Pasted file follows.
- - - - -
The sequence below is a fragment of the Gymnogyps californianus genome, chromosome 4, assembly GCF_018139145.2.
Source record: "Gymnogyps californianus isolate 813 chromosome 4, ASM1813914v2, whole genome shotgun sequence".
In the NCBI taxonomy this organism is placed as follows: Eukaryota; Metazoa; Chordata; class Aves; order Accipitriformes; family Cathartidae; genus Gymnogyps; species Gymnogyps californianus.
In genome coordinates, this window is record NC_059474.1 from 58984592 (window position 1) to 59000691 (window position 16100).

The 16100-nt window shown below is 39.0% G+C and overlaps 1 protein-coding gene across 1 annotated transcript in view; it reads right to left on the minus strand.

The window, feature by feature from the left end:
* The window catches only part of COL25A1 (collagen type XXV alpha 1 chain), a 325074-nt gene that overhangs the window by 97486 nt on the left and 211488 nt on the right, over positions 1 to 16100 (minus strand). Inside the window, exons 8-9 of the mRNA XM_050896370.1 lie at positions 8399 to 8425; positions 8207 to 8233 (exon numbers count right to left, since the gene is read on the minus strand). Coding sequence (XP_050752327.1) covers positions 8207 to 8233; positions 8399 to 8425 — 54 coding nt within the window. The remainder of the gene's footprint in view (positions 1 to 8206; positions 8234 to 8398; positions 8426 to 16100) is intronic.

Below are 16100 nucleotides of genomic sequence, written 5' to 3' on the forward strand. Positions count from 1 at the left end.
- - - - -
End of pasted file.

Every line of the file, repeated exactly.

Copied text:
The sequence below is a fragment of the Gymnogyps californianus genome, chromosome 4, assembly GCF_018139145.2.
Source record: "Gymnogyps californianus isolate 813 chromosome 4, ASM1813914v2, whole genome shotgun sequence".
In the NCBI taxonomy this organism is placed as follows: Eukaryota; Metazoa; Chordata; class Aves; order Accipitriformes; family Cathartidae; genus Gymnogyps; species Gymnogyps californianus.
In genome coordinates, this window is record NC_059474.1 from 58984592 (window position 1) to 59000691 (window position 16100).

The 16100-nt window shown below is 39.0% G+C and overlaps 1 protein-coding gene across 1 annotated transcript in view; it reads right to left on the minus strand.

The window, feature by feature from the left end:
* The window catches only part of COL25A1 (collagen type XXV alpha 1 chain), a 325074-nt gene that overhangs the window by 97486 nt on the left and 211488 nt on the right, over positions 1 to 16100 (minus strand). Inside the window, exons 8-9 of the mRNA XM_050896370.1 lie at positions 8399 to 8425; positions 8207 to 8233 (exon numbers count right to left, since the gene is read on the minus strand). Coding sequence (XP_050752327.1) covers positions 8207 to 8233; positions 8399 to 8425 — 54 coding nt within the window. The remainder of the gene's footprint in view (positions 1 to 8206; positions 8234 to 8398; positions 8426 to 16100) is intronic.

Below are 16100 nucleotides of genomic sequence, written 5' to 3' on the forward strand. Positions count from 1 at the left end.